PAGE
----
From NBC's Pete Williams
An assessment of right-wing radical groups in the United States, done by the Department of Homeland Security, says the current economic and political climate in the U.S. may help extremists recruit more members.
The report, dated April 7 and distributed to police nationwide, was made public by a conservative blogger. Its main conclusions closely track with a much more detailed assessment done in February by the Southern Poverty Law Center, which identified 926 active hate groups, up from 888 the year before.
The Homeland analysis says threats from white supremacist and anti-government groups "have been largely rhetorical and have not indicated plans to carry out violent acts." But it says they seek to expand their recruitment by trying to capitalize on:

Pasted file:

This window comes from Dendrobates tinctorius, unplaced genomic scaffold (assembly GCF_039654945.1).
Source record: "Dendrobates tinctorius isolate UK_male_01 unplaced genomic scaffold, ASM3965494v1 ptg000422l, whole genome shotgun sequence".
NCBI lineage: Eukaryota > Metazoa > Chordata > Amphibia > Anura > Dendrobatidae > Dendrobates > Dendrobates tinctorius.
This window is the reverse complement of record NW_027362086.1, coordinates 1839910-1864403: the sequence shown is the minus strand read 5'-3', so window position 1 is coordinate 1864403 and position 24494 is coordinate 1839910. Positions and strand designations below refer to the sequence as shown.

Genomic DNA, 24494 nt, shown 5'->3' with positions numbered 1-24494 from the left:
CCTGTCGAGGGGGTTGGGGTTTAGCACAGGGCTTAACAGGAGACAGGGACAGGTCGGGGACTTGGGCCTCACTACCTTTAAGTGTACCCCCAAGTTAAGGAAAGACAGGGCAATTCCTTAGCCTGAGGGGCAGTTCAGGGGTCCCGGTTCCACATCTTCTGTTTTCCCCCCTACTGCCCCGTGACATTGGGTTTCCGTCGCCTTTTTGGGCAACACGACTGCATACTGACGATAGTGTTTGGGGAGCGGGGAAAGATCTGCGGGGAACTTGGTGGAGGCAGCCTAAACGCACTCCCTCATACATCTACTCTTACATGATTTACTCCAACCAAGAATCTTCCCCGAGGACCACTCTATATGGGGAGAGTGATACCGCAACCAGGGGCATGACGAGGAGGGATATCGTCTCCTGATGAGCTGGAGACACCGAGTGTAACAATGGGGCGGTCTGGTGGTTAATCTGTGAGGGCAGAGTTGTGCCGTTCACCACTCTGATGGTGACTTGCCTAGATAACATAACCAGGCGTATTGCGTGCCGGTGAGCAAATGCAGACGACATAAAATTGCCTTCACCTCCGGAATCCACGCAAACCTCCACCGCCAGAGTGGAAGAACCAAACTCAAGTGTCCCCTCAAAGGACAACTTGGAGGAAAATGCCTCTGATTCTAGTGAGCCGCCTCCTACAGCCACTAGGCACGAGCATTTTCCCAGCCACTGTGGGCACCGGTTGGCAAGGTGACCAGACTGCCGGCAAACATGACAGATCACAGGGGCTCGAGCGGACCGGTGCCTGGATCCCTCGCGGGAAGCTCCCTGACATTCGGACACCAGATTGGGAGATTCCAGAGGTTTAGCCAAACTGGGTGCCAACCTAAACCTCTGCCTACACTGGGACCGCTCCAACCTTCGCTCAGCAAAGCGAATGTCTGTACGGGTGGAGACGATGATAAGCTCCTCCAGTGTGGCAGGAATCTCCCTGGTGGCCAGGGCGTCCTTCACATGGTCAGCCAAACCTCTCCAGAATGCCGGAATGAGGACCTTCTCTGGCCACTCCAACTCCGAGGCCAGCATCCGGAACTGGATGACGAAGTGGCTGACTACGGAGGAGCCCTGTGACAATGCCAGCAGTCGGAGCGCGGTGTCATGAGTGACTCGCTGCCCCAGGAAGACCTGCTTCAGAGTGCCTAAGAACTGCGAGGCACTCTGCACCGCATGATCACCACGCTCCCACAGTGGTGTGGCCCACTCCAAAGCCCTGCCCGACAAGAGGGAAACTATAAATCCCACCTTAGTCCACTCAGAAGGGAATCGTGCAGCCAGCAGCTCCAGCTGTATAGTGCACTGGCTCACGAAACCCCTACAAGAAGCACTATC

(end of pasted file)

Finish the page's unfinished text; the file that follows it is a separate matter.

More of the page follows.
-- insecurity brought on by economic troubles and loss of jobs
-- the rise in illegal immigration
-- fears of renewed efforts to limit gun ownership
-- and racist reaction to the election of President Obama.
Law enforcement organizations agree with these broad themes, but say fear of rising immigration is the No. 1 motive driving these hate groups.
The DHS analysis also says these groups may seek to recruit returning veterans from Iraq and Afghanistan, to take advantage of their training. The FBI first called attention to that possibility last summer, but concluded that although around 200 military veterans have joined radical right groups since 9/11, "they have not done so in numbers sufficient to stem declines" in overall membership in these organizations.